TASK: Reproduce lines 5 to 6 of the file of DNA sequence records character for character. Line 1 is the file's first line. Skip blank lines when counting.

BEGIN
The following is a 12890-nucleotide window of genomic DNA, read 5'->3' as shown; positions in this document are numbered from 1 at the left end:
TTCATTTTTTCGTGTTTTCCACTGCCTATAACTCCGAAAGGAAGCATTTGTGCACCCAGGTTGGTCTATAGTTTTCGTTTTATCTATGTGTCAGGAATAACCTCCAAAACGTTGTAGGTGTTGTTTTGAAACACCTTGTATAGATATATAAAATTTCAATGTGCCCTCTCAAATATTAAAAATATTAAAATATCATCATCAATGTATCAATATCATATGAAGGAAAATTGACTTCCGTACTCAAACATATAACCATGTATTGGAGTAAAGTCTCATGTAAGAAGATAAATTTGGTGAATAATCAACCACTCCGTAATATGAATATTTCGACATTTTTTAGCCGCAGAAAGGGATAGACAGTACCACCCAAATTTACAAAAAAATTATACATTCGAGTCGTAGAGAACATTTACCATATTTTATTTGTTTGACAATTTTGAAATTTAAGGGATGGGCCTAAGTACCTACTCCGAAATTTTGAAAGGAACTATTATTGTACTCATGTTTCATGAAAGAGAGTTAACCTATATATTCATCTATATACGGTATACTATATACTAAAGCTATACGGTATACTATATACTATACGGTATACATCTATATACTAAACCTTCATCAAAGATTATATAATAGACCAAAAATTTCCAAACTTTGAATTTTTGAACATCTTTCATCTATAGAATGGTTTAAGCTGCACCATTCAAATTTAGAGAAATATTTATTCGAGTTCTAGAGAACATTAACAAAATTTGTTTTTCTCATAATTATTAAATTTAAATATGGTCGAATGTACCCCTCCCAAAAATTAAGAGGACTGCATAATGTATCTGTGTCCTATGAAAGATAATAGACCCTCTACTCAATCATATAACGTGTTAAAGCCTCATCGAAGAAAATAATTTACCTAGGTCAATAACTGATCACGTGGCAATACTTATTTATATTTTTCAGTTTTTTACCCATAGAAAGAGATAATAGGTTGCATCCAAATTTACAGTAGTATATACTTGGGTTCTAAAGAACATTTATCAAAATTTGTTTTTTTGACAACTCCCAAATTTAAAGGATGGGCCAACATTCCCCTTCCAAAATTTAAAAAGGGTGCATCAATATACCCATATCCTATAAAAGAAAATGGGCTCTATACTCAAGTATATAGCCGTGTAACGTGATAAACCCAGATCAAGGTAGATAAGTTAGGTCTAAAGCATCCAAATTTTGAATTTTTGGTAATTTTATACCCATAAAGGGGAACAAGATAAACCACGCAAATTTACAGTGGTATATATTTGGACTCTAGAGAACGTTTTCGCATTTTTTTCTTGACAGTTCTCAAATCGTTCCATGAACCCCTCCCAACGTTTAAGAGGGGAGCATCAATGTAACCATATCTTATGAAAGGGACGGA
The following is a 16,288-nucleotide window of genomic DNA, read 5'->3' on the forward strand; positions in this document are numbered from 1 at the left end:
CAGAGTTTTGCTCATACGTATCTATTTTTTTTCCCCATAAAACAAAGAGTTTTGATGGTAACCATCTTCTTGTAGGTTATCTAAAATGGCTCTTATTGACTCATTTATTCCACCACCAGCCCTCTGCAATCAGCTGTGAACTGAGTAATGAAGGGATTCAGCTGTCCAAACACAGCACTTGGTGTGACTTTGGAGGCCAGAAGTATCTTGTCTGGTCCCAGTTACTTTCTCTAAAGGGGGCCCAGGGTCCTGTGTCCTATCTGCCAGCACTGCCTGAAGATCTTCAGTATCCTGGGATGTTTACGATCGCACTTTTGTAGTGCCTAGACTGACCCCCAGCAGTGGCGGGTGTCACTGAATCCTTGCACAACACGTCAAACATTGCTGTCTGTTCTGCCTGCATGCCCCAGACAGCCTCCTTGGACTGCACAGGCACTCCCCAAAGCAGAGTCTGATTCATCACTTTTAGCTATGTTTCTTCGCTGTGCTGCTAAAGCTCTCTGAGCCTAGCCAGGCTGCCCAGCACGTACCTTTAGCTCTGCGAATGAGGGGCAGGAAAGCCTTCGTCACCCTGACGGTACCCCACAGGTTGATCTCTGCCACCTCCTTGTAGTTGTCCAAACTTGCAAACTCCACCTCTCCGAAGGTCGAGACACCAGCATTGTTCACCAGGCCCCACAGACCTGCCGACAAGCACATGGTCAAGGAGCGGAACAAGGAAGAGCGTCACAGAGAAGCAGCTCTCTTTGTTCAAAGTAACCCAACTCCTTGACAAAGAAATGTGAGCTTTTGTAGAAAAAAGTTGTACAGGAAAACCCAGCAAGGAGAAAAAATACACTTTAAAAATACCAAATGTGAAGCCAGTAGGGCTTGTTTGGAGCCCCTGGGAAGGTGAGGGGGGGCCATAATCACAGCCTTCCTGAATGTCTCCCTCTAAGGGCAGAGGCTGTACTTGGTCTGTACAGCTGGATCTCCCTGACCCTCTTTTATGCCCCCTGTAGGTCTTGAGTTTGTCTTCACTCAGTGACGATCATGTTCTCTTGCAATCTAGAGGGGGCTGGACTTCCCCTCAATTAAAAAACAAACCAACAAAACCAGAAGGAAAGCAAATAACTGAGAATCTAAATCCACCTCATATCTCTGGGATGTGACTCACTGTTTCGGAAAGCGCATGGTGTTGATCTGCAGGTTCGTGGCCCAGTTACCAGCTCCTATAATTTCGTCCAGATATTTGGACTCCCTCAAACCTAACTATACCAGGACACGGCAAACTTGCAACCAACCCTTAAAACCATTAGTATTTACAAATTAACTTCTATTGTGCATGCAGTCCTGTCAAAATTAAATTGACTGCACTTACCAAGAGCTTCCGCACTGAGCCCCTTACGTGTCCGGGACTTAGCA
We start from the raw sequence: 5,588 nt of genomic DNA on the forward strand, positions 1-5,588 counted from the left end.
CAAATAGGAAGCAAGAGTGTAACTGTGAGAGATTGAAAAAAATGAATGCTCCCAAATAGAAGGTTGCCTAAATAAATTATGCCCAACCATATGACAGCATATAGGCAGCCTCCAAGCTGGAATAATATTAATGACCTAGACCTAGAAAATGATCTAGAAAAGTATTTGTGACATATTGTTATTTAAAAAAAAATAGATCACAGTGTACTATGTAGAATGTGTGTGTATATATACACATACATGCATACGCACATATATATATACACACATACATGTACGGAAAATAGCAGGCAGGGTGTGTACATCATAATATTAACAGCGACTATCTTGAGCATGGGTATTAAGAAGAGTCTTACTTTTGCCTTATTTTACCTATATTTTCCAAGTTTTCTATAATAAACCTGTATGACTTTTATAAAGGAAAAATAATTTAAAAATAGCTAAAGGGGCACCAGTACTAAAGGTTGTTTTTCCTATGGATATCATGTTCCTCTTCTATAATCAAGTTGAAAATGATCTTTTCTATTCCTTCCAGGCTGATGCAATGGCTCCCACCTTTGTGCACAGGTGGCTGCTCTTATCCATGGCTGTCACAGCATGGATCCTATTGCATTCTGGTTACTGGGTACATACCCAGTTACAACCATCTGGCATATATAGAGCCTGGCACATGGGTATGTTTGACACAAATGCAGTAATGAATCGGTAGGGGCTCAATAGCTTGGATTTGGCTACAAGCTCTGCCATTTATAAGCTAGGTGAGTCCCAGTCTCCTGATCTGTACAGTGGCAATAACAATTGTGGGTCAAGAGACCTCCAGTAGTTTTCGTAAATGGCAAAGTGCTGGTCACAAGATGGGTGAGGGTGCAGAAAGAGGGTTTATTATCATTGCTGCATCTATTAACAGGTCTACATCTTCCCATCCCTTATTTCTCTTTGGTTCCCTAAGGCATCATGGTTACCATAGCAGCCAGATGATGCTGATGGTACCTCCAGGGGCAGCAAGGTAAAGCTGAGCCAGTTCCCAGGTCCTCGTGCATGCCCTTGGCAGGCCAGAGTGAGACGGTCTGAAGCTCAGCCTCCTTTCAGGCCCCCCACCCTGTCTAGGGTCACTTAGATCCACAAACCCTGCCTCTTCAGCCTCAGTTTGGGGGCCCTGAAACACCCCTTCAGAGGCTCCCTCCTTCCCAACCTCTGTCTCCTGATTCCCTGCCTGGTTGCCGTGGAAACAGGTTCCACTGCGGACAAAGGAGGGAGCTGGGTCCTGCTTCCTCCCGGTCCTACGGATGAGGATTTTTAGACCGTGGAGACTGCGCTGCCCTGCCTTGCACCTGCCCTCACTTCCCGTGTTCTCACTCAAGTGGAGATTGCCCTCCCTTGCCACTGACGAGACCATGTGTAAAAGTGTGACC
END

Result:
We start from the raw sequence: 5,588 nt of genomic DNA on the forward strand, positions 1-5,588 counted from the left end.
CAAATAGGAAGCAAGAGTGTAACTGTGAGAGATTGAAAAAAATGAATGCTCCCAAATAGAAGGTTGCCTAAATAAATTATGCCCAACCATATGACAGCATATAGGCAGCCTCCAAGCTGGAATAATATTAATGACCTAGACCTAGAAAATGATCTAGAAAAGTATTTGTGACATATTGTTATTTAAAAAAAAATAGATCACAGTGTACTATGTAGAATGTGTGTGTATATATACACATACATGCATACGCACATATATATATACACACATACATGTACGGAAAATAGCAGGCAGGGTGTGTACATCATAATATTAACAGCGACTATCTTGAGCATGGGTATTAAGAAGAGTCTTACTTTTGCCTTATTTTACCTATATTTTCCAAGTTTTCTATAATAAACCTGTATGACTTTTATAAAGGAAAAATAATTTAAAAATAGCTAAAGGGGCACCAGTACTAAAGGTTGTTTTTCCTATGGATATCATGTTCCTCTTCTATAATCAAGTTGAAAATGATCTTTTCTATTCCTTCCAGGCTGATGCAATGGCTCCCACCTTTGTGCACAGGTGGCTGCTCTTATCCATGGCTGTCACAGCATGGATCCTATTGCATTCTGGTTACTGGGTACATACCCAGTTACAACCATCTGGCATATATAGAGCCTGGCACATGGGTATGTTTGACACAAATGCAGTAATGAATCGGTAGGGGCTCAATAGCTTGGATTTGGCTACAAGCTCTGCCATTTATAAGCTAGGTGAGTCCCAGTCTCCTGATCTGTACAGTGGCAATAACAATTGTGGGTCAAGAGACCTCCAGTAGTTTTCGTAAATGGCAAAGTGCTGGTCACAAGATGGGTGAGGGTGCAGAAAGAGGGTTTATTATCATTGCTGCATCTATTAACAGGTCTACATCTTCCCATCCCTTATTTCTCTTTGGTTCCCTAAGGCATCATGGTTACCATAGCAGCCAGATGATGCTGATGGTACCTCCAGGGGCAGCAAGGTAAAGCTGAGCCAGTTCCCAGGTCCTCGTGCATGCCCTTGGCAGGCCAGAGTGAGACGGTCTGAAGCTCAGCCTCCTTTCAGGCCCCCCACCCTGTCTAGGGTCACTTAGATCCACAAACCCTGCCTCTTCAGCCTCAGTTTGGGGGCCCTGAAACACCCCTTCAGAGGCTCCCTCCTTCCCAACCTCTGTCTCCTGATTCCCTGCCTGGTTGCCGTGGAAACAGGTTCCACTGCGGACAAAGGAGGGAGCTGGGTCCTGCTTCCTCCCGGTCCTACGGATGAGGATTTTTAGACCGTGGAGACTGCGCTGCCCTGCCTTGCACCTGCCCTCACTTCCCGTGTTCTCACTCAAGTGGAGATTGCCCTCCCTTGCCACTGACGAGACCATGTGTAAAAGTGTGACC